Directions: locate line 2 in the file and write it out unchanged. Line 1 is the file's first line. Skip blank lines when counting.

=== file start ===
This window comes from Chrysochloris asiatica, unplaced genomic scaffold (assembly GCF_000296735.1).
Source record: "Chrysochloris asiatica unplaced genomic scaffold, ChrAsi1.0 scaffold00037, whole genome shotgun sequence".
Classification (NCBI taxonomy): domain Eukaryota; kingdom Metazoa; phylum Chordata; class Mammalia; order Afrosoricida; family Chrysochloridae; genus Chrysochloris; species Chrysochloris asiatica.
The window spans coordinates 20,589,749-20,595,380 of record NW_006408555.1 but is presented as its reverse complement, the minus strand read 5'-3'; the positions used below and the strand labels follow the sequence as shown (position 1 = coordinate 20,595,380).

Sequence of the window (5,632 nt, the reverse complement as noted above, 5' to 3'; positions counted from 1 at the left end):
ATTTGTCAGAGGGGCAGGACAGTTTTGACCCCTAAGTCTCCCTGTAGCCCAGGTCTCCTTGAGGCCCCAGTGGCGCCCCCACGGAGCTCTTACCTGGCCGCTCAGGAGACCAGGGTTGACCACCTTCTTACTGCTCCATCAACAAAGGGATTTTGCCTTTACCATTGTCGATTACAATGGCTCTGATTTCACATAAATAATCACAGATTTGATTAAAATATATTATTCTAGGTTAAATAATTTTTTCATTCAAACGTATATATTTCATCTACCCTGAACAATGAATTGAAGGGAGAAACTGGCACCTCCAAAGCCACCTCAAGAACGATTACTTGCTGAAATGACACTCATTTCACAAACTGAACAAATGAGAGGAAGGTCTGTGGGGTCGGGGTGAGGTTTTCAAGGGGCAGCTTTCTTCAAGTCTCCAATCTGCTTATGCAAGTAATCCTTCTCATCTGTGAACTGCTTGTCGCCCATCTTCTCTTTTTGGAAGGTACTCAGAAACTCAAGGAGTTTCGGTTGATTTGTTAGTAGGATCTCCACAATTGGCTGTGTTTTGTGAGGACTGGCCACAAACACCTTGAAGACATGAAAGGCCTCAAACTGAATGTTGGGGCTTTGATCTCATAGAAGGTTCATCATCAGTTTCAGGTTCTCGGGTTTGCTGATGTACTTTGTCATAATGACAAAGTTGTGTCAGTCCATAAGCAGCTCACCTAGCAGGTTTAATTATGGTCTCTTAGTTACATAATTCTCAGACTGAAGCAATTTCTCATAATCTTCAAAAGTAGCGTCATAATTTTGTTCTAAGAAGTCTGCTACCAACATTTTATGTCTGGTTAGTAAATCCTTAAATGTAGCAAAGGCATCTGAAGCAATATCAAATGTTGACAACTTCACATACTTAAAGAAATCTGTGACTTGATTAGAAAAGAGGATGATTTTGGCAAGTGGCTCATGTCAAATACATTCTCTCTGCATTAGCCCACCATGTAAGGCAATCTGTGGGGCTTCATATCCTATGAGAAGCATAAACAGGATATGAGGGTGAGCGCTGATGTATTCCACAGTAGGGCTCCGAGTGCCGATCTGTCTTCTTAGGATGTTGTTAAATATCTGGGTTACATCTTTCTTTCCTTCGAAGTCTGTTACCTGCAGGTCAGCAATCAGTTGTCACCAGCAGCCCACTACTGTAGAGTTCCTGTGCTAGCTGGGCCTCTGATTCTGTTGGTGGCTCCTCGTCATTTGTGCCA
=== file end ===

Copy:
Source record: "Chrysochloris asiatica unplaced genomic scaffold, ChrAsi1.0 scaffold00037, whole genome shotgun sequence".